While I had been several times to the Vranov Lake, I hadn’t spent much time in the actual town. Vranov is a popular summer spot for Czech people and once was a destination during the Communist era. It was eerie to be there on a gloomy autumn day, and to see several abandoned buildings that have so much potential, but seem to be past their prime. We then went to the area surrounding Podhradi Nad Dyjí where we visited an area of Czech cottages or chata. During Communist times, Czechs used these cottages as a form of vacation without the ease of leaving the country and also by going into nature areas, they felt freer to talk without the fear of officials listening. The Dyje River was running low, but the auburn trees stretched out before us. It was easy to imagine how much fun and solitude this place could provide.
Prague always feels like a magical city to me. Even though the city is small compared to NYC, there are still always new places to discover. On my first trip to Prague, I took part in the Fulbright orientation for the newest cohort and attended a reception at the Residence of the US Ambassador. I had walked by the outside a number of times, but getting to see the inside was spectacular. Also, the Ambassador was very friendly himself 🙂
After seeing the film Anthropoid over the summer and writing an article about some of its locations around Prague, it was really special to go to some of the places. The Olšany Cemetary is beautiful and could almost be considered a park, despite the hundreds of intricate headstones lining its pathways. It was also surreal to go to the Church of Ss. Cyril and Methodius and to see the exact church and crypt where the final scene of the movie takes place. Reading the history in the free exhibition also showcased how historically accurate the film was and how sad the events of World War II in fact were.
Another bucket list item that I was able to cross off was seeing Alfons Mucha’s Slav Epic at the Veletržní Palace. The huge, looming paintings were captivating. In addition, the story of each one was so interesting to learn about. Even though I had been to the Mucha Museum in Wenceslas Square before, this group of work seemed to have much more meaning in the context of the Slavic people and their history.
Walking around Prague and going to the traditional tourist spots never fail to disappoint. From a foggy morning on the Charles Bridge to reenacting my first trip to Old Town Square by going up to the top of the Astronomical Clock Tower, I still am always surprised and struck by the beauty of this city.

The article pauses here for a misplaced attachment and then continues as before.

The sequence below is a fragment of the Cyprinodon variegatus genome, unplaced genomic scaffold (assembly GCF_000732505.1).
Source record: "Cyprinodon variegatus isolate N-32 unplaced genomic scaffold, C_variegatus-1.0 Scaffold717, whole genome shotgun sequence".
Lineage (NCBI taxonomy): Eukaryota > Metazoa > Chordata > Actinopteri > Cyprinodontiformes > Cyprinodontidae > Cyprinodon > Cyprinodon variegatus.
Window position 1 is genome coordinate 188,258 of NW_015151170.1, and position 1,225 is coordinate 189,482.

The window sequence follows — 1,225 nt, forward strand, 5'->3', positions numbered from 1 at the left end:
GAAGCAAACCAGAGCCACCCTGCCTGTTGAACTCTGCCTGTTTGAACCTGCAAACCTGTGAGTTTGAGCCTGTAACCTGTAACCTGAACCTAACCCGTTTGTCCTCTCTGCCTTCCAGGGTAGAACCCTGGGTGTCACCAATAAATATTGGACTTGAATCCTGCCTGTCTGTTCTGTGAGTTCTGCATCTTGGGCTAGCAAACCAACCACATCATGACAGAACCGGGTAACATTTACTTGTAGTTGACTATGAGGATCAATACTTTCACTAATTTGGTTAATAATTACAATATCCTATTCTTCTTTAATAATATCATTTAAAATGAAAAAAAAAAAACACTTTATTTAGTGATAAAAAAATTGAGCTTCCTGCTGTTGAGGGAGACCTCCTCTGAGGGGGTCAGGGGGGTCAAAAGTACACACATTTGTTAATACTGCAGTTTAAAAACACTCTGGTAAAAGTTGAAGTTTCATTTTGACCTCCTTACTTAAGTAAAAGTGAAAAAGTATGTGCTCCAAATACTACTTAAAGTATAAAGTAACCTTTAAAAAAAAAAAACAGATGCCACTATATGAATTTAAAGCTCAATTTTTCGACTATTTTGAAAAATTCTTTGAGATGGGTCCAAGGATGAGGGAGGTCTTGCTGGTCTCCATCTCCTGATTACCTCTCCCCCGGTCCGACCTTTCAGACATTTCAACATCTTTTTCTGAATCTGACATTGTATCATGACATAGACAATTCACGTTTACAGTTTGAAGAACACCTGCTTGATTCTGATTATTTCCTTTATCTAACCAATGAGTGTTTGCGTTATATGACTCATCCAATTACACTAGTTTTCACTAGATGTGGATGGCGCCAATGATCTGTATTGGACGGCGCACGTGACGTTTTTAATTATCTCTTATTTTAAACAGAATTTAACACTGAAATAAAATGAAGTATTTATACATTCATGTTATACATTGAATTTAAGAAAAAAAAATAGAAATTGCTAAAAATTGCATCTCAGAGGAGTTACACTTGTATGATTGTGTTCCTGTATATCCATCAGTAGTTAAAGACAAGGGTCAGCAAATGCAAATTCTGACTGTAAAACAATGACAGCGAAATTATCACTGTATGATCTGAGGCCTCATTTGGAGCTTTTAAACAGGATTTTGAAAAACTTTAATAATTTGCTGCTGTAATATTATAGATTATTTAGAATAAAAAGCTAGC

Starting with a big welcome to Vinobraní, it was nice and familiar to be back in Znojmo. Not too much has changed—there are a few new places since last time, but overall, everything is perfectly in its familiar place. However, of course, there were plenty of new memories to be made. One of my first weekends, I took part in my first wine harvest. Going down each row we clipped and collected as many grapes as possible before they were squelched into a pulp. It was nice to be outside and feel more connected to the wine that my friend’s family makes and that I drink whenever I visit.
Further in the fall, I also attended my first Prodloužená dance course ball. Similar to more traditional debutante style courses, Czech students in their second year of secondary school typically take a dancing course in which they learn ballroom dances. Then, they have one or two balls to perform with their partners for their parents. Give that I still barely know the difference between a rumba and a cha-cha or a foxtrot and a tango, it’s pretty impressive that Czech teenagers can do everything from a polka to a waltz with skill. Plus, in my mind, most American teenagers would groan if their parents suggested formal dancing lessons. Instead, the ball was super fun with a live band and the dance floor covered with students, parents, and friends dancing the night away.
Another new Czech experience was celebrating St. Martin’s Day on November 11th. Czech legend says that on this day St. Martin rides in on his white horse bringing the snow and frost to the country. Other than the arrival of winter weather, St. Martin’s Day is also characterized by a still not-yet-fully-fermented wine and eating goose as the main lunch meal. For St. Martin’s Day this year, I went to a wine blessing in a church, where Felix Slováček played the saxophone (I learned he was famous afterward). Then, we went to a HUGE wine tasting where St. Martin’s wines from all over the region were available for tasting. Finally, the weekend’s celebration was complete when the next day I was invited to have the traditional goose, cabbage, and dumplings meal.
Despite the small size of the Czech Republic, the country continues to captivate and surprise me. Even getting to stay inside the car during a car wash was one of the highlights of my trip and there are many more that this blog post failed to fit in. Most of all, I’m lucky to have such good friends to show me around and include me in their lives in this beautiful country. Looking forward to many new memories in 2017!
5 thoughts on “Falling for Autumn in the Czech Republic”
You gained plenty of lovely stories in our country, to share them with your friends wherever in the world. I believe that you should (at least) try to give up calling our country with it’s odd political name “the Czech Republic” and use the proper and codified short geographical name Czechia, referring to our rich history and culture, which we are very proud of.
Hi, thank you for reading and your comment. Given that I first experienced the country when it was called the Czech Republic, I am slowly adjusting to the change to Czechia, but admit to being behind with the transition 🙂 Luckily, the name Czech Republic to me still includes the country’s rich history and culture, since that is the name I associate with all my wonderful memories.
A beautiful letter. Happy new year, dear girl. Ain’t Linda and Uncle Steve
Sent from my iPhone
Thanks for reading as always 🙂 Happy New Year!